It was one year ago that lightning struck and ignited the Yarnell Hill Fire, a devastating wildfire that resulted in the deaths of 19 firefighters who were members of the Granite Mountain Hotshots. This year, a combination of drought conditions, high winds and high temperatures all call for an intense fire season. Predictions indicate above-normal fire potential, and indicators suggest the onset of the monsoon season will be delayed.
Since October, we've had very low precipitation – averaging less than half of average across large portions of the state – accompanied by low snowpack and temperatures that have been well above average.
The combination of these factors, along with bursts of dry winds that are typical for the spring, gives us conditions of above-normal fire potential, which is what the Southwest Coordination Center, the main fire prediction center for our region, predicted beginning in late January. (read more)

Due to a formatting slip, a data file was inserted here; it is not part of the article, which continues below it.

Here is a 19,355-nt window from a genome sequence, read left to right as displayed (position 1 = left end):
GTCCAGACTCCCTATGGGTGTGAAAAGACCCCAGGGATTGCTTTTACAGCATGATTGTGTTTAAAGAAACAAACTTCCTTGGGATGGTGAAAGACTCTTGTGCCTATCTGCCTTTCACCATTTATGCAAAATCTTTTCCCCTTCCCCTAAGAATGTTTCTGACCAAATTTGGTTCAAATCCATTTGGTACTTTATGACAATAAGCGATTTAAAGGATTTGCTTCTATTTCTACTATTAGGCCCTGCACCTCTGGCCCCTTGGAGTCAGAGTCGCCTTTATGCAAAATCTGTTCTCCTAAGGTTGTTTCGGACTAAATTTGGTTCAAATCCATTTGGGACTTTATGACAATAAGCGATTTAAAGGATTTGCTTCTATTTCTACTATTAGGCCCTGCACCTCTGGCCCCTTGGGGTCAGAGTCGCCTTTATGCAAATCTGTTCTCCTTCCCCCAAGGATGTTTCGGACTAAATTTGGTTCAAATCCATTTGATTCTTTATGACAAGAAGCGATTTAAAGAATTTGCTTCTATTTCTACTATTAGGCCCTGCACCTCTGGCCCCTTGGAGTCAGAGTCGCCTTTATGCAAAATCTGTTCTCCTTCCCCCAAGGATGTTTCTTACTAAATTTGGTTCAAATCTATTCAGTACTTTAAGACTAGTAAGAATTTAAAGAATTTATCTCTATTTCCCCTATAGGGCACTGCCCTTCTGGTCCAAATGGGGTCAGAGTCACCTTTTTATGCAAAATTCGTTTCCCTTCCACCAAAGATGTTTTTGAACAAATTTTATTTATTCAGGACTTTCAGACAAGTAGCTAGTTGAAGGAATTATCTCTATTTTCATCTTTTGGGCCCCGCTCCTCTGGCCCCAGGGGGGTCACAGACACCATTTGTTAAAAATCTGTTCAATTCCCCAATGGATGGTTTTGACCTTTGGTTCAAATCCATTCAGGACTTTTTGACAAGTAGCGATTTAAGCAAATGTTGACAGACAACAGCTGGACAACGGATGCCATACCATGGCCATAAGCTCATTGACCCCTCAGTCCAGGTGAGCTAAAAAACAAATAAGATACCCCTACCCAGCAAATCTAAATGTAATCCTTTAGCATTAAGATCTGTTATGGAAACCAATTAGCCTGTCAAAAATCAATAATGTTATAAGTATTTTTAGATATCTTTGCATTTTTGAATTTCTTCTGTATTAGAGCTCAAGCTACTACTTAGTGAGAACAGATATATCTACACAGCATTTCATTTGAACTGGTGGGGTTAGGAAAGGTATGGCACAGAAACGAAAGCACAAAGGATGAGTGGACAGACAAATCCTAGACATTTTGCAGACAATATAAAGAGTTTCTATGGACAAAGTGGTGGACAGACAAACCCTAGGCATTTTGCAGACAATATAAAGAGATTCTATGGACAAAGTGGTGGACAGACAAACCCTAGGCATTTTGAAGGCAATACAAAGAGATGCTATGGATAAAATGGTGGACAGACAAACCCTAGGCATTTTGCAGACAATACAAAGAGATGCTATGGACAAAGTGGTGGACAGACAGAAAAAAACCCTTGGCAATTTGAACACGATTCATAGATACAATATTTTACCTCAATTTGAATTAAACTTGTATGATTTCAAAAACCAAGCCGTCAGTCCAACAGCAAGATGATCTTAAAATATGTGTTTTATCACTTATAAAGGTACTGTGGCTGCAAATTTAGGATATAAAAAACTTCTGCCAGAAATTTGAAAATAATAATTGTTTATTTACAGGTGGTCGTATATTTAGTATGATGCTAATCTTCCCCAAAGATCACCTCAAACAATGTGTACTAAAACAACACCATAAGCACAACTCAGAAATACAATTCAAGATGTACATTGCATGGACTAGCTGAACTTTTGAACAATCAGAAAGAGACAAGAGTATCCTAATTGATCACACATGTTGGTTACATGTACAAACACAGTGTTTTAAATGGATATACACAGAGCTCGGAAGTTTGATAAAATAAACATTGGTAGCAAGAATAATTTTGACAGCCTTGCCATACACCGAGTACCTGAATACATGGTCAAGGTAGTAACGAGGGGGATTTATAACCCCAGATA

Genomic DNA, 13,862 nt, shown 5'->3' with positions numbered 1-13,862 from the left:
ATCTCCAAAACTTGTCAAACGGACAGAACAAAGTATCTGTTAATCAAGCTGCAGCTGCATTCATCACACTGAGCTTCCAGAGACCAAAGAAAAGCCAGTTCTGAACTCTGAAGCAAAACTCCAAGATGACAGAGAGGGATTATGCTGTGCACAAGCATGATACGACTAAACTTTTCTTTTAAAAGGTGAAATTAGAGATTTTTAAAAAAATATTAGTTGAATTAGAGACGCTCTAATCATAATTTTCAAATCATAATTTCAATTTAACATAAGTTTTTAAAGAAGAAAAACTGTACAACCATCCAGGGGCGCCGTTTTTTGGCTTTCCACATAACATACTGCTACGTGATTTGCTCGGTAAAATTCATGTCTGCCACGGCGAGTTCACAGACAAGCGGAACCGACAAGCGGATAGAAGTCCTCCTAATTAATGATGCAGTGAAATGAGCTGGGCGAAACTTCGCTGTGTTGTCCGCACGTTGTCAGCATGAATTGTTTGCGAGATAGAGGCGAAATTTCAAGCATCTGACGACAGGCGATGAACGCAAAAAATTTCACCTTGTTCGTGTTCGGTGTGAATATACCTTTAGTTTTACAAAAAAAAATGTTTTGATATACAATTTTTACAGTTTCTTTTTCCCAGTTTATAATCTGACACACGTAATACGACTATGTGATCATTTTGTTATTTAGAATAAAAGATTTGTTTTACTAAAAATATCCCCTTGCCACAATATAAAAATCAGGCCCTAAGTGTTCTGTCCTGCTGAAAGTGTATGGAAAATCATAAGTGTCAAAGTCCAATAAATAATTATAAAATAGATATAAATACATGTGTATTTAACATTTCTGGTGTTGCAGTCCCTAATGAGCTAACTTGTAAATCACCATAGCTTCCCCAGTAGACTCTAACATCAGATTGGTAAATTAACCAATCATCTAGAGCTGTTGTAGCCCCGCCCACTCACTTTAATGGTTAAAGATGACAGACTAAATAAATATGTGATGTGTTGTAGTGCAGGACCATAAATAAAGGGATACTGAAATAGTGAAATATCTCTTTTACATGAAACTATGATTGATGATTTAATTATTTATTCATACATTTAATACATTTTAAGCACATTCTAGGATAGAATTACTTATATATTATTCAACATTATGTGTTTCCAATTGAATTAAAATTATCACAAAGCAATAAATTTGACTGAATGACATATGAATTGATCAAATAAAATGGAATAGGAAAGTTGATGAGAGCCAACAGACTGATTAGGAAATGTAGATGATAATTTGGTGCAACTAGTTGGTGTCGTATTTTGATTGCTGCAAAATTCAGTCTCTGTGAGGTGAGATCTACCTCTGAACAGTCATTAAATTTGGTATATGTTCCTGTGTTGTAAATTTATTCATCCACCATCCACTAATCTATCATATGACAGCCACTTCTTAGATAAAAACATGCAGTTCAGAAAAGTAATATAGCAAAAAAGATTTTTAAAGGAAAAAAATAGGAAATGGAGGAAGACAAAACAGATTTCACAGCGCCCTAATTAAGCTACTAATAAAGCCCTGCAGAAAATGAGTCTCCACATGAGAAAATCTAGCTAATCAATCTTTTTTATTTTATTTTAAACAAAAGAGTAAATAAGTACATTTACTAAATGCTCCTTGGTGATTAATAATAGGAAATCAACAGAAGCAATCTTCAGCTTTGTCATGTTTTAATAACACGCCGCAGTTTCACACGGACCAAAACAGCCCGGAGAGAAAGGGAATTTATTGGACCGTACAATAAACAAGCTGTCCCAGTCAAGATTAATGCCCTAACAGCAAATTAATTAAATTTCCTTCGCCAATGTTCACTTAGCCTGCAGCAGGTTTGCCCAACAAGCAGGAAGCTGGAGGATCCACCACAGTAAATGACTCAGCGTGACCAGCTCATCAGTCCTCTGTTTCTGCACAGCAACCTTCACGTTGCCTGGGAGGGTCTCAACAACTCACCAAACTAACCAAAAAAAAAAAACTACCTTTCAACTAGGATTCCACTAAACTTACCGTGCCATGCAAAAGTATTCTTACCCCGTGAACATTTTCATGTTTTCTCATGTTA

Just how old are the forests in the Chuska Mountains in the northeastern part of the Navajo Nation? How might those forests fare in a climate that will be warmer and probably drier than anything they've ever experienced?
In early June I had the chance to tromp around in the woods with a group of experts working to answer these questions. Our intrepid leader was UA Laboratory of Tree Ring Research PhD student Chris Guiterman who—I now know—is a man with a plan. The plan goes something like this...(read more)
In the June Southwest Climate Podcast, CLIMAS climate scientists Zack Guido and Mike Crimmins discuss the ongoing drought conditions (especially at Mike's house), the recent slowdown of a seemingly inevitable El Niño event, and potential impacts of a climate collision between the El Niño and the Monsoon. The next 6 months will be interesting…(more)
University of Arizona Cooperative Extension and the National Weather Service – Tucson Forecast office are sponsoring a morning long training workshop on weather and climate information focused on supporting agricultural and resource management decision- making. (read more)